Treating Cancer with Targeted Alpha Therapy – by Dr. Julian Rosenman

I’m going to talk to you today about using
the byproducts of fluoride reactors for medical care, and in particular because I am an oncologist
and treat cancer patients, for the use in cancer. Although we might sneak a couple of
non-cancer things in there. So, I am at the University of North Carolina
and radiation oncology also in computer science and today, I’m representing E-Generation. At the time that X-radiation was discovered
there was a competitor, which was radioactive material coming from natural sources and we’re
going to see this competition all through this talk; between the stuff that we build,
which is the X-ray machines and stuff that we buy, which is radioactivity. What was found in the 19th century, were that
there are alpha particles, beta particles and gamma particles and they had these properties.
After a little while, it was found that alpha particles are in fact just helium stripped
of a couple of electrons and the beta particles which were just electrons and gamma rays,
turned out to be the same as X-rays, which are described by the Maxwell’s equations. I remember as a boy thinking, “Why aren’t
there other kinds of radiation? Why aren’t protons ejected or positrons ejected? Why
these?” and I asked my physics teacher who said, “Shut up.” So, It turns out there are materials like
that. Very delicate calculations show that alpha particles are the most likely thing
to be ejected in decay and we’re going to talk mostly about them. At the end of the 19th century, there were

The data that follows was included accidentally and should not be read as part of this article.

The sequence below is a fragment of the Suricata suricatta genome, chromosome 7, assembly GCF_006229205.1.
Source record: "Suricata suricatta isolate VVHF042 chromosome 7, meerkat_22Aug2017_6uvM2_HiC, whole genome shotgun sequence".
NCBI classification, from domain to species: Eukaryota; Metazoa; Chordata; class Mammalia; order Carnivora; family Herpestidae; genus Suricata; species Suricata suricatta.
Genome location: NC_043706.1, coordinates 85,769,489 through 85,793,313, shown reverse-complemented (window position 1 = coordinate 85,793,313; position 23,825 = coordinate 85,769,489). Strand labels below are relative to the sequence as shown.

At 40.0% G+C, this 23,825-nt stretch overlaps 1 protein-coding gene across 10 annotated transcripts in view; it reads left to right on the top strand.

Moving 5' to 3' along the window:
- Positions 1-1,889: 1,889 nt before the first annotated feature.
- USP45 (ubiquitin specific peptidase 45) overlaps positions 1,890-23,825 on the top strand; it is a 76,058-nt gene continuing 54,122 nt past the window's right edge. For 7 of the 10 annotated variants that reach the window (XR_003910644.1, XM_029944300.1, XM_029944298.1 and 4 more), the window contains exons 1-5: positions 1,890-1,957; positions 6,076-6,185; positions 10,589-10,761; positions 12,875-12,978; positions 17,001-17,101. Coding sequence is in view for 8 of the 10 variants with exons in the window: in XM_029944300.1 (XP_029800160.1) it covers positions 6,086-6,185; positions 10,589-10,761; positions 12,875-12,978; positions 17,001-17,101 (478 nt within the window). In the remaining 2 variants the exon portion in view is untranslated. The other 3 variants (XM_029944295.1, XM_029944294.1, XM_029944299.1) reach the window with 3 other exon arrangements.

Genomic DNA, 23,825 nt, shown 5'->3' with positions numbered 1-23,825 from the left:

some strange reports started to circulate. People pointed X-ray machines at patients
with cancers. They were getting things like this. This is a lip cancer and it would go
away. This is a very nasty cancer under the tongue
called floor of the mouth cancer. Unfortunately, still pretty common. If you point an X-ray
at it long enough, it will go away. It’s interesting that these medical reports
came out within six months after Röntgen published his first paper on how to make X-ray
machines. Everybody went off and built them in their home laboratory. How this was discovered I have no idea, [jokingly]
except I think, kind of doctors in those days sort of, they had something new, they pointed
it at you and see what happens. By the 1930s, what are called orthovoltage
machines and I have $5.00 for anybody who would tell me why tell were called orthovoltage.
Nobody seems to know. Machines in the 250 keV range and they were used routinely for
cancer treatment. Not very successfully, but they were for palliation. Occasionally, you
cured a patient by accident. But. The competitor, which was originally
radium later on cesium, inserted into the uterine cervix of patients with cervix cancer
was highly curable, and so cervical cancer became the first curable cancer without surgery. In analyzing this, it was discovered that
the cervix cancer treatments were getting a lot more radiation than were the external
beam patients. And so, it was decided to try to see if you could increase the energy of
X-rays, which needs to be done if you want to give higher doses, for a number of reasons. In the 1960s, the Van de Graaff machine came
into being and produced million electron volts and treated patients successfully. But nature
struck back with radioactive cobalt which was, at one point, (2-7) and one point ( 3-3)
Mev. Its decay process of cobalt and the nickel.
It’s a nice way of illustrating it for physicians. [sarcastically] You guys don’t need this.
OK and um? Yeah, somebody finally got it. All right.
They don’t actually look like this, the decay products. The radioactive cobalt became… That was taken actually in Canada, where they
built the first machines. They even put it on a postage stamp over here. I am old enough so that I trained on treating
patients with radioactive cobalt, and we did cure a lot of cancer with it. There’s no question
about that. But In time, that gave rise to the betatron
which would crank energies up to 35 million electron volts. I’d like to also point out
decibel level to a hundred decibels at least. My own thought was that the cancer cure came
from the noise of the machine rather than X-rays because it shook the patient to death. Today, modern linear accelerator that is used